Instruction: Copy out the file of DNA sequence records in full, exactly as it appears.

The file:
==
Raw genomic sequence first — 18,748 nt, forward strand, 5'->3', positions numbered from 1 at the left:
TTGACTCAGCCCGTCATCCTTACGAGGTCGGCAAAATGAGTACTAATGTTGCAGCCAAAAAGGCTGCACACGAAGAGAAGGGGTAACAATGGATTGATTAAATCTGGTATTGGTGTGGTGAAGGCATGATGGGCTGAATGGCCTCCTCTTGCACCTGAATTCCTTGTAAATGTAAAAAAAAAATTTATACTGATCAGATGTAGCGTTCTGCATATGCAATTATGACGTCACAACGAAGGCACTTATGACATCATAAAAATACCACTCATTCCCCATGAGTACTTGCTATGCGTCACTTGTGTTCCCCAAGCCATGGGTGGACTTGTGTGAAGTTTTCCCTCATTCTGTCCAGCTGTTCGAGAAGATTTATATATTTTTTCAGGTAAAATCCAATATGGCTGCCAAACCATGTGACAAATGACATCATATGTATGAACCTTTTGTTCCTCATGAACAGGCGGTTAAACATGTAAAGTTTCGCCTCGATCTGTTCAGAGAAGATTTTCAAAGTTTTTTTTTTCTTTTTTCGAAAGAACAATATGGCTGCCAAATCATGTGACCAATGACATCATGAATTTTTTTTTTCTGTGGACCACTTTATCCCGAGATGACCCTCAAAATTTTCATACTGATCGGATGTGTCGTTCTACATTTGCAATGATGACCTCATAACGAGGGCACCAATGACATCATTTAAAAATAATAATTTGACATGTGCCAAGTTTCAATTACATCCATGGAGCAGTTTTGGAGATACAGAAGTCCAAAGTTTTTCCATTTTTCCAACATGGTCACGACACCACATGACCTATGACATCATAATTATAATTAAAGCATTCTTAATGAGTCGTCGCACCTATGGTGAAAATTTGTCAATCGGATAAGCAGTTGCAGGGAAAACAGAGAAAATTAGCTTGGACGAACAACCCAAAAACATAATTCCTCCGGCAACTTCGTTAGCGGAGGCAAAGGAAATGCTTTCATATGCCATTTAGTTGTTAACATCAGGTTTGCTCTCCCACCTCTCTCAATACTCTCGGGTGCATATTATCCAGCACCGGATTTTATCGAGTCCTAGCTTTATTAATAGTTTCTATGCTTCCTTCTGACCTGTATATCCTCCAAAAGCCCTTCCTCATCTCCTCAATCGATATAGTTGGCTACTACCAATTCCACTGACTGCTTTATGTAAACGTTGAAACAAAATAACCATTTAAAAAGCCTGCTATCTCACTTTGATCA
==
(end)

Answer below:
Raw genomic sequence first — 18,748 nt, forward strand, 5'->3', positions numbered from 1 at the left:
TTGACTCAGCCCGTCATCCTTACGAGGTCGGCAAAATGAGTACTAATGTTGCAGCCAAAAAGGCTGCACACGAAGAGAAGGGGTAACAATGGATTGATTAAATCTGGTATTGGTGTGGTGAAGGCATGATGGGCTGAATGGCCTCCTCTTGCACCTGAATTCCTTGTAAATGTAAAAAAAAAATTTATACTGATCAGATGTAGCGTTCTGCATATGCAATTATGACGTCACAACGAAGGCACTTATGACATCATAAAAATACCACTCATTCCCCATGAGTACTTGCTATGCGTCACTTGTGTTCCCCAAGCCATGGGTGGACTTGTGTGAAGTTTTCCCTCATTCTGTCCAGCTGTTCGAGAAGATTTATATATTTTTTCAGGTAAAATCCAATATGGCTGCCAAACCATGTGACAAATGACATCATATGTATGAACCTTTTGTTCCTCATGAACAGGCGGTTAAACATGTAAAGTTTCGCCTCGATCTGTTCAGAGAAGATTTTCAAAGTTTTTTTTTTCTTTTTTCGAAAGAACAATATGGCTGCCAAATCATGTGACCAATGACATCATGAATTTTTTTTTTCTGTGGACCACTTTATCCCGAGATGACCCTCAAAATTTTCATACTGATCGGATGTGTCGTTCTACATTTGCAATGATGACCTCATAACGAGGGCACCAATGACATCATTTAAAAATAATAATTTGACATGTGCCAAGTTTCAATTACATCCATGGAGCAGTTTTGGAGATACAGAAGTCCAAAGTTTTTCCATTTTTCCAACATGGTCACGACACCACATGACCTATGACATCATAATTATAATTAAAGCATTCTTAATGAGTCGTCGCACCTATGGTGAAAATTTGTCAATCGGATAAGCAGTTGCAGGGAAAACAGAGAAAATTAGCTTGGACGAACAACCCAAAAACATAATTCCTCCGGCAACTTCGTTAGCGGAGGCAAAGGAAATGCTTTCATATGCCATTTAGTTGTTAACATCAGGTTTGCTCTCCCACCTCTCTCAATACTCTCGGGTGCATATTATCCAGCACCGGATTTTATCGAGTCCTAGCTTTATTAATAGTTTCTATGCTTCCTTCTGACCTGTATATCCTCCAAAAGCCCTTCCTCATCTCCTCAATCGATATAGTTGGCTACTACCAATTCCACTGACTGCTTTATGTAAACGTTGAAACAAAATAACCATTTAAAAAGCCTGCTATCTCACTTTGATCA